More Than A Ribbon

Filed in Recent News by November 23, 2018

By Sue Abbott

Sue Abbott is a Scone resident and Councillor, as one of few female leaders in our community asked her to write a piece on what White Ribbon Day means to her. Sue has consistently championed the need for more low-cost housing for women and children escaping domestic violence in our Shire, which is yet to be realised. Sue also gained the respect of many residents who witnessed the behaviour of Councillors at the October Council meeting, her poise inspired young women in the audience and prompted many adult men to question attitudes towards women in our community.

IT’S White Ribbon Day, and you’re a bloke, so you pin a white ribbon to your lapel.

The marvel of you now that you’ve publicly acknowledged the notion of men’s violence towards women makes you feel new-age and caring.

Only it’s going to take a lot more than wearing a white ribbon to truly eliminate men’s violence against women in our society.

The United Nations Declaration on the Elimination of Violence against Women defines men’s violence against women as “any act of gender-based violence that results in, or is likely to result in, physical, sexual or psychological harm or suffering to women, including threats of such acts, coercion or arbitrary deprivations of liberty, whether occurring in public or private life.”

Violence against women prevents women from fully participating in society, and that is detrimental to them, their families, their communities and Australia.

The wearing of a white ribbon does not fix male violence towards women and is not the behaviour change that our society needs.

All too often the wearing of a white ribbon turns out to be meaningless lip service essentially masking shallow actions of no consequence to women and their safety.

So while white ribbons will be donned across the nation today, who can explain to me the rationale for funding cuts to women’s shelters and refuges?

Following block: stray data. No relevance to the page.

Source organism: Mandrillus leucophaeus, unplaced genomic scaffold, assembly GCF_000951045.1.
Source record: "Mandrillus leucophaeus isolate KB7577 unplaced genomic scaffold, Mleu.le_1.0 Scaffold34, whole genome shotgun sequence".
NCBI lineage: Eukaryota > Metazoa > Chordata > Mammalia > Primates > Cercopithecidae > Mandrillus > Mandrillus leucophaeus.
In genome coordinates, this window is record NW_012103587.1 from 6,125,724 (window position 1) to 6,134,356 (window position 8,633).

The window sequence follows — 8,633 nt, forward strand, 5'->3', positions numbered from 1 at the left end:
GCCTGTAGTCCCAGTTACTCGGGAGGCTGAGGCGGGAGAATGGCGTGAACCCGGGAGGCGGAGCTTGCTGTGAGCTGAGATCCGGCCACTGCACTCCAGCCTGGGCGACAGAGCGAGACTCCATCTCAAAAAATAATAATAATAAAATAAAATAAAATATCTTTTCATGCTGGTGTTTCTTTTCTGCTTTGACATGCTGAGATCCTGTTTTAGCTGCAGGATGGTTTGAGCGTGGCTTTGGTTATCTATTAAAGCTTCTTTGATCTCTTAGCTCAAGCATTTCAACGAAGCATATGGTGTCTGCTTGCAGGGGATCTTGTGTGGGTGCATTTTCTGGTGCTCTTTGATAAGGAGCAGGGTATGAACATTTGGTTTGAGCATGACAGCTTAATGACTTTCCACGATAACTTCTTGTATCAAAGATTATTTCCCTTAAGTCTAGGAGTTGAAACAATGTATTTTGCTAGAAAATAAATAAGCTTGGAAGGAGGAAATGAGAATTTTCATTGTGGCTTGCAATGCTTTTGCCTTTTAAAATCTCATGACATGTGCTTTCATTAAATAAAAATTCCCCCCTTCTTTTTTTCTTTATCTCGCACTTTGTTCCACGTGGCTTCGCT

And why is our society more bound up with endlessly re-sheeting roads rather than providing safe spaces and beds for abused women and children?

Today I would like to ask every single man wearing a white ribbon:

  • (1) “What have you done to combat men’s violence towards women?”
  • (2) “And how do you oppose everyday sexism in everyday ways?”

We live in an inherently patriarchal society where misogyny is systemic and where power structures are set up to keep men in power and to keep women out.

Women face an uphill battle, and over and over again they are pushed back and silenced.

Yet women have the right to express their opinions, and women have the right not to have double standards meted out to them in the workplace.

It is not for no reason that there are few women in leadership roles in Australia, and this woeful predicament diminishes our society.

The less we see women as leaders, the less likely we are to accept that women leaders are every bit part of our community fabric as men leaders.

Australian women are far from equal with their Australian male counterparts yet the key to ending male violence against women is gender equality.

Sue Abbott is a ratepayer and resident of Scone, as well as a councillor for the Upper Hunter Shire Council. This post is written in her personal capacity and does not represent the views of organisations she is, or has previously been, affiliated with.